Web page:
Merchant Academy: Closing the Merchant Development Gap
I'm going to admit something that makes me feel ancient... I have worked in retail buying and planning for more than 20 years! And while I have seen a lot of things change over that time, there are also things that have remained consistent over the years and across all the retail organizations I have worked in and with.
When I started out as an Assistant Buyer (and what I still hear from people in entry-level roles today) I wanted to know:
How can I learn what I need to get promoted?
Mid-career the question shifts to:
How do I get to everything? How do I know I'm focusing on the right things?
And finally, I often hear from senior leadership:
How do I know everyone is making the best decisions for their business?
The more I thought about this - and especially as I thought about how universal and consistent these questions are - the more I realized two things:
All of these questions relate to building a Buyer or Merchandise Planner's ability to "think like a Merchant"
Training and developing this crucial skill is most often ad hoc and incomplete in most retail organizations
What Does it Mean to "Think Like a Merchant?"
I don't mean the obvious: "Buy Low / Sell High" (though that's important too)!
Thinking like a Merchant means you drive your business by:
Asking the right questions
Getting the right data
Considering all reasonable options for action
Understanding the implications of your decisions - including their impact on other functions in your organization
Acting effectively on those decisions
In turn, doing these things leads to better decisions and better business results. In an entry-level position, developing these skills makes you ready for promotion.
Mid-career, these skills help you focus on what's most impactful for your business.
And if you sit at the top of the organization, knowing your Buyers and Merchandise Planners have these skills raises your confidence in their decision-making and allows you to focus less on reactive fire-fighting and more on pro-active business-expanding ideas and initiatives.
Filling the Development Gap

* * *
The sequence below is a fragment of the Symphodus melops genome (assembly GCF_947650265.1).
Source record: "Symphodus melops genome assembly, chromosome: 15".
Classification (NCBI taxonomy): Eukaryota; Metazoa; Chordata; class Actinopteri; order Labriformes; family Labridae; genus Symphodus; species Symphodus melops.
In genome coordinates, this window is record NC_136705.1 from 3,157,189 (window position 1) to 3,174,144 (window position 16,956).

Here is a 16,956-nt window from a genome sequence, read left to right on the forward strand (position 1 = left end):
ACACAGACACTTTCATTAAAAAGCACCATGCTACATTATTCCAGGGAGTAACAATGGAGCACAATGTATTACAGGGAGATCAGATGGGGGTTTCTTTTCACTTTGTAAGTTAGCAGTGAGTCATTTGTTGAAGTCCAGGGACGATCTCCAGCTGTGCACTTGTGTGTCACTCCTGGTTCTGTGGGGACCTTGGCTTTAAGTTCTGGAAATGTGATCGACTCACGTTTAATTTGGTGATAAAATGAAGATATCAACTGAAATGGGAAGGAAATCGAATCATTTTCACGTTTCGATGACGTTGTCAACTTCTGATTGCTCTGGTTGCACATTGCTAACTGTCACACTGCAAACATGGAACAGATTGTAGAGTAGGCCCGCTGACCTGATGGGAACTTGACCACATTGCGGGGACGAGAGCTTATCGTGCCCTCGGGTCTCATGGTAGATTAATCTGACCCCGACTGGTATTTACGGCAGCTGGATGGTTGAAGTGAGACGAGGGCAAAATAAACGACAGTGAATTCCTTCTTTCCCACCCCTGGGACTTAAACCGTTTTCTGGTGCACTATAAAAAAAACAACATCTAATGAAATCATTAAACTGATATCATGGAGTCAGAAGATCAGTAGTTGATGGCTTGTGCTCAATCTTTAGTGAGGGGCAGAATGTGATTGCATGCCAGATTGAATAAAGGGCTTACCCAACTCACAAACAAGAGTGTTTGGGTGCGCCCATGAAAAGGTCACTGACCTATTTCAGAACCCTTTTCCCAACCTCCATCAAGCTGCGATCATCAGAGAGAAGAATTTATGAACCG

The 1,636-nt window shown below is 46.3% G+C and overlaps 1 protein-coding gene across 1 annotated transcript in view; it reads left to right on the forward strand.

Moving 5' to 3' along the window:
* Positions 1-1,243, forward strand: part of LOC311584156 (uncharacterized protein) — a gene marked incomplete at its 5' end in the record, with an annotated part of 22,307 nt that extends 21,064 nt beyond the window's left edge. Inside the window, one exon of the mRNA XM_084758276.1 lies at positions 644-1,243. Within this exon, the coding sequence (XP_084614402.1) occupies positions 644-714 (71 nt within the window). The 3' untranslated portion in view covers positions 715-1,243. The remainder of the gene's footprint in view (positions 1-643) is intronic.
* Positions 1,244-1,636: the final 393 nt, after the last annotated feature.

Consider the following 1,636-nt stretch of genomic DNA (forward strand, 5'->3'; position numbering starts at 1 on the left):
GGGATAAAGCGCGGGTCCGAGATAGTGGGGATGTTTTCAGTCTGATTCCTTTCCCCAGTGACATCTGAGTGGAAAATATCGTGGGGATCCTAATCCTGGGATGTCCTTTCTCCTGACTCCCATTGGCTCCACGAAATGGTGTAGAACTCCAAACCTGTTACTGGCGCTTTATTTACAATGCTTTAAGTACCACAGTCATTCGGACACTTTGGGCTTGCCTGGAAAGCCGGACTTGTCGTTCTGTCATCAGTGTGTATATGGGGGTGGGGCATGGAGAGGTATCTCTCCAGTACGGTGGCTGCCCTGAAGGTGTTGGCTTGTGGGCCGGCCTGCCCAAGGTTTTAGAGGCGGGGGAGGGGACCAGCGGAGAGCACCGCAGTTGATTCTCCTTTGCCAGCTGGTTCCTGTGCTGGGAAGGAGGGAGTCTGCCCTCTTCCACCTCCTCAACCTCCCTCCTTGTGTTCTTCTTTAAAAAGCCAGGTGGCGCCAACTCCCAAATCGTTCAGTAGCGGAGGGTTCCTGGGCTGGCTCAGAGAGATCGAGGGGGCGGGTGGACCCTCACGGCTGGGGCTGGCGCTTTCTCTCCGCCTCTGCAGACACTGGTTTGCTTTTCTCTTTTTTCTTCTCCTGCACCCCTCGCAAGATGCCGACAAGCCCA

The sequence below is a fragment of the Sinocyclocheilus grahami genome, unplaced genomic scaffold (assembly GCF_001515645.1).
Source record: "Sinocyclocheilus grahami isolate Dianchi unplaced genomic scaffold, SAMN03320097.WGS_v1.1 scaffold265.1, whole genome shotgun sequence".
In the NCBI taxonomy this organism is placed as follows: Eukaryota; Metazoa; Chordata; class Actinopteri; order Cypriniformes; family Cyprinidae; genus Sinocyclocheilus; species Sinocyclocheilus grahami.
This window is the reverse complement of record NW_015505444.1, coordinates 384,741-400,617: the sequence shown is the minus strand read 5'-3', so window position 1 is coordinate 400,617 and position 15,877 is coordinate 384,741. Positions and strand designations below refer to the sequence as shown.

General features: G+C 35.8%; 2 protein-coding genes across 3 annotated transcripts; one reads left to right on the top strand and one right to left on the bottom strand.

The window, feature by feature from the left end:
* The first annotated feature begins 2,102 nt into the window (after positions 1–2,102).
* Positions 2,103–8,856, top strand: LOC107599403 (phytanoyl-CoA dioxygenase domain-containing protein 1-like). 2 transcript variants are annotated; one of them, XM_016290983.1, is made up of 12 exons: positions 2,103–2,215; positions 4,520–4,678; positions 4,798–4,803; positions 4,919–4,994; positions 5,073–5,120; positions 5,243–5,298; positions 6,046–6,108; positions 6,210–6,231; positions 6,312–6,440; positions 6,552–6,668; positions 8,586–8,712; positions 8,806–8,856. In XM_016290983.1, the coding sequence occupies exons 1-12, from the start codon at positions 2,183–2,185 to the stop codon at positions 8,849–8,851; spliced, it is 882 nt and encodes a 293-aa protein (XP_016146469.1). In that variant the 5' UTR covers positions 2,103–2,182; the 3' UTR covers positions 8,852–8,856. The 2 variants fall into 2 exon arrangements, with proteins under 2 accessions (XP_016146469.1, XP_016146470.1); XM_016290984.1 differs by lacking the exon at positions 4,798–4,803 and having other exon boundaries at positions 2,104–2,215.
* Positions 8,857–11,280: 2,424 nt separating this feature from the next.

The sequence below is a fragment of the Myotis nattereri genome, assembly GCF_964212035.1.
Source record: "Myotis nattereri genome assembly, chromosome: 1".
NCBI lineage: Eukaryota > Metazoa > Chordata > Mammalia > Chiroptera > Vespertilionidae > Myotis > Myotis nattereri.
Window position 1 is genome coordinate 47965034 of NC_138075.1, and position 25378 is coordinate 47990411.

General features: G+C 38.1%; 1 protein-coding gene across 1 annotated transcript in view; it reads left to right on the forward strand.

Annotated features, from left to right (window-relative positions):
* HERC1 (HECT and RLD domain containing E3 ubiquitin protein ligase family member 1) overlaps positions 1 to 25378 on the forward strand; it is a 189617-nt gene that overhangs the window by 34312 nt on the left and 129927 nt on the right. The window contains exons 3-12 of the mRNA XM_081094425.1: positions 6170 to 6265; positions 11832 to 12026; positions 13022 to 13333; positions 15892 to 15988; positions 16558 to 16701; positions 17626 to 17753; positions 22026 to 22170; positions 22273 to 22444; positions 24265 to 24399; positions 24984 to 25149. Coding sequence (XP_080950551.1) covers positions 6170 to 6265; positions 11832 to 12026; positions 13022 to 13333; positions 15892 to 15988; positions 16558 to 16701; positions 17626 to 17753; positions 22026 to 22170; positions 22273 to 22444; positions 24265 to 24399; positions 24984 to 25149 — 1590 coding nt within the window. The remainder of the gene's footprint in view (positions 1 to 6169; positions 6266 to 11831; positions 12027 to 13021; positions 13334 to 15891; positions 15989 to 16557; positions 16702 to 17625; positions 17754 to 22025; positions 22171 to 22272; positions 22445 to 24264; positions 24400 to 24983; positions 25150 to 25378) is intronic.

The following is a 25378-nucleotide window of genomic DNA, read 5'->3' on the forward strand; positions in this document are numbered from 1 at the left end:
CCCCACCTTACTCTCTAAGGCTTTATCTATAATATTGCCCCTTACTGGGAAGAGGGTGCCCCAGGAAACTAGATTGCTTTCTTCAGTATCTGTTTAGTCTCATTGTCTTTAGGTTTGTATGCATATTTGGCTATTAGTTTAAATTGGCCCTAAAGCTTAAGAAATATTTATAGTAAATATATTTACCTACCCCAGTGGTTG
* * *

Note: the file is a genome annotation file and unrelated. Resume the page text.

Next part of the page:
Once I realized what was missing in most retail training programs, I set out to fill that gap. Suddenly my career path - which I'll admit was more serendipitous than strategic - turned out to be perfect for this task.
I had started out as an Assistant Buyer and moved up within Buying organizations at different retailers. After nearly 10 years of buying (and planning) experience, I shifted to retail consulting, working with Buyers and Merchandise Planners across North America, Europe and the Middle East.
I had worked in nearly every retail format and environment. I had had extensive Private Label experience. I had worked in apparel, footwear, accessories and hard goods at different points in my career. I had worked in and with organizations both large and small; in both growing and contracting markets.
This diverse experience gave me the insight into what is universal - and core - to the job of being a retail merchant or planner. I could see what drove good decisions and how bad decisions could be avoided in any context. And I loved thinking about - and sharing ideas about - how a buyer or planner could be more successful no matter what situation they found themselves in.
Merchant Academy was created by taking these insights and turning them into training to develop better decision-making skills. And since decision-making in a complex retail environment can never be prescriptive, the courses focus on:
Highlighting key questions
Outlining what to consider in making a decision
Suggesting alternative responses
Applying new ideas to your business with structured assignments
Encouraging discussion and collaboration with buying and planning colleagues, managers and cross-functional partners
Finally, to be truly effective, I created Merchant Academy to be:
Easy to access
Engaging. Interesting. Fun
Email us at email@example.com to learn more about Merchant Academy and how it can fill the gap in your merchant and planner training and development.